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Please excuse my severe lack of knowledge in the world of law, as I am brand new, and am happy to edit my question should it not be correct in any fashion.

This is a rather broad question. Suppose I am suing my employer for mistreatment at work (no lunch break, poor treatment, not fulfilling conditions of employment contract, etc.). How does my lawyer calculate a monetary amount on which to settle in the lawsuit? I saw a case recently of this variety, and the plaintiffs reached a settlement $1.3mil. How did the parties involved calculate $1.3mil exactly?

I know this question is rather broad. I am not asking for the correct amount to ask for when suing someone, for that is subjective and different for each case. Rather, I am asking about the process. How do lawyers calculate how much to ask for in a lawsuit, and do they take into account just the prices of physical damage and money lost (e.g. damage to property, money lost from opportunities missed, etc.), or do they also factor in an amount to compensate for other factors? In the above example, I seriously doubt it cost a group of employees working for minimum wage $1.3mil to be mistreated at work, so how did they settle on $1.3mil?

  • This is not really a question about law or (in my opinion) suitable for this site. Lawyers look at the relative parties strengths and pocketbooks, how egregious the claims are, and try and get as much as they can. (They also take into account damage to reputation of the parties and possible effects of punitive damages) – davidgo Aug 10 '16 at 7:12
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    @davidgo I think there is an excellent question about damages awarded in cases here. It's definitely suitable for the site here. – Zizouz212 Aug 11 '16 at 0:25
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Settlements are brought about by an analysis of the relevant litigation risks.

To take a simple example, suppose both sets of lawyers agree that the plaintiff will likely collect about $2.6 million if s/he wins the lawsuit, and that the chances of prevailing are about 50-50. That would produce a settlement figure of $1.3 million (0.5 x $2.6 million).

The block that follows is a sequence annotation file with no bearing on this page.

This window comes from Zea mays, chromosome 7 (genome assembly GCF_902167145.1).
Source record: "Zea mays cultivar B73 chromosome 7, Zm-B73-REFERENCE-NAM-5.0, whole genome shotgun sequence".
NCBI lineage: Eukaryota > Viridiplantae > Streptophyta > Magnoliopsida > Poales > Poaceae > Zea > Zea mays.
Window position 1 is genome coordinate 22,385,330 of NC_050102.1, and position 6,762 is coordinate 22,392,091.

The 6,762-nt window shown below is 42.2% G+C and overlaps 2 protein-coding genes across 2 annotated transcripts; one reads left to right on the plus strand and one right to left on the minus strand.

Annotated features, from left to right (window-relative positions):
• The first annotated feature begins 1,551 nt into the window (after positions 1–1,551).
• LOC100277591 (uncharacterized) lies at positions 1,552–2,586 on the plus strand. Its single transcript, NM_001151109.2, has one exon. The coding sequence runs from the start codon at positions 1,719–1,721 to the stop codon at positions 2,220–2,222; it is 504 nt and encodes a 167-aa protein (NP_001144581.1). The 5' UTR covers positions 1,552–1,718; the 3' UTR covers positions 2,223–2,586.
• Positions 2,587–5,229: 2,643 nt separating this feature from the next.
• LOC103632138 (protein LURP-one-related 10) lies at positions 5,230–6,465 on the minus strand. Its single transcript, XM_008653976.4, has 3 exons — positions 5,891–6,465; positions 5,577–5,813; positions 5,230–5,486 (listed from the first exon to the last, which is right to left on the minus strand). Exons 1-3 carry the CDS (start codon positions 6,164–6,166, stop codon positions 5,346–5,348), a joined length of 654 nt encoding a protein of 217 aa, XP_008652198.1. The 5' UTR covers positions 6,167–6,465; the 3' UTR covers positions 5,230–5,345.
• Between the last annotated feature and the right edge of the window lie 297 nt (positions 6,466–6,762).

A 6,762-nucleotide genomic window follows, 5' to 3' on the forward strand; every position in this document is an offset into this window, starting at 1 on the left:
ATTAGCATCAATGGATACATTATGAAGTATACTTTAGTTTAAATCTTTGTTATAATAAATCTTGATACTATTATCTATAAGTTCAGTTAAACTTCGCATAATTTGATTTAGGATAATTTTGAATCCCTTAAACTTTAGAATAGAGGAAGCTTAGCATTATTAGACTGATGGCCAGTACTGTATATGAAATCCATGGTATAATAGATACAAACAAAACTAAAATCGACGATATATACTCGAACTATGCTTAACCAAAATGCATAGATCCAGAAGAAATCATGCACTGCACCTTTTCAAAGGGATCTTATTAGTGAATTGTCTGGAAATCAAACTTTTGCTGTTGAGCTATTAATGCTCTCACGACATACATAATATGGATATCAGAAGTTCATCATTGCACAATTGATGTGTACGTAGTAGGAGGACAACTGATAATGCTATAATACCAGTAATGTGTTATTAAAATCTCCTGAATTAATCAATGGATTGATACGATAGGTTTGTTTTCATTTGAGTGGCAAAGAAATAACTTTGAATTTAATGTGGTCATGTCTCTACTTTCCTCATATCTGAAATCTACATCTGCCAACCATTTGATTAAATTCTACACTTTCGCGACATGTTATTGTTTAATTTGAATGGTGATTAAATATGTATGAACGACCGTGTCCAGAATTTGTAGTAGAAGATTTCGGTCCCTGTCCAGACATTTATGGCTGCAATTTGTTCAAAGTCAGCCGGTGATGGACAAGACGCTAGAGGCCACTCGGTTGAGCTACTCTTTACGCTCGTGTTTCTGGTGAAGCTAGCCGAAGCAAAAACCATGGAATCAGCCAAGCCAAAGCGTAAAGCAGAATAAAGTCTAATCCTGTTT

The main reason that settlements fail is because the two sides don't agree on the above parameters. For instance, if the defense felt that the plaintiff would be awarded no more than $1 million, it would not settle for $1.3 million. Or it may agree with $2.6 million as the potential liability figure, but feel that the plaintiff's chances of winning are only one in three.

  • This is the biggest factor. Some of the other big considerations include: ability of a defendant to pay, the urgency of the person seeking money's need for money, the risk that a bad decision in this lawsuit could impact future lawsuits, anticipated litigation costs if litigated on the merits (and the ability of the parties to pay those fees if incurred), anticipated delay due to litigation, the impact of the pending lawsuit on a party's other business or personal activity, and the chance of getting something a court couldn't give you at trial (e.g. an apology or getting a wrongdoer fired). – ohwilleke Aug 2 '18 at 20:50
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If a civil claim settles this means that the parties negotiated an agreement and the court did not make a ruling.

You agree on a figure by ... agreeing on a figure. Just like you and the used car dealer negotiate a price for the car you want to buy.

However, unlike this sort of negotiation where either party can walk away with no consequences, a civil claim usually has the threat of a lawsuit up ahead which will cost both parties a lot of money to run and will cost the loser heaps more than a negotiated settlement. Therefore each party's BATNA (best alternative to a negotiated agreement) is coloured by the risk of fighting and losing a lawsuit.

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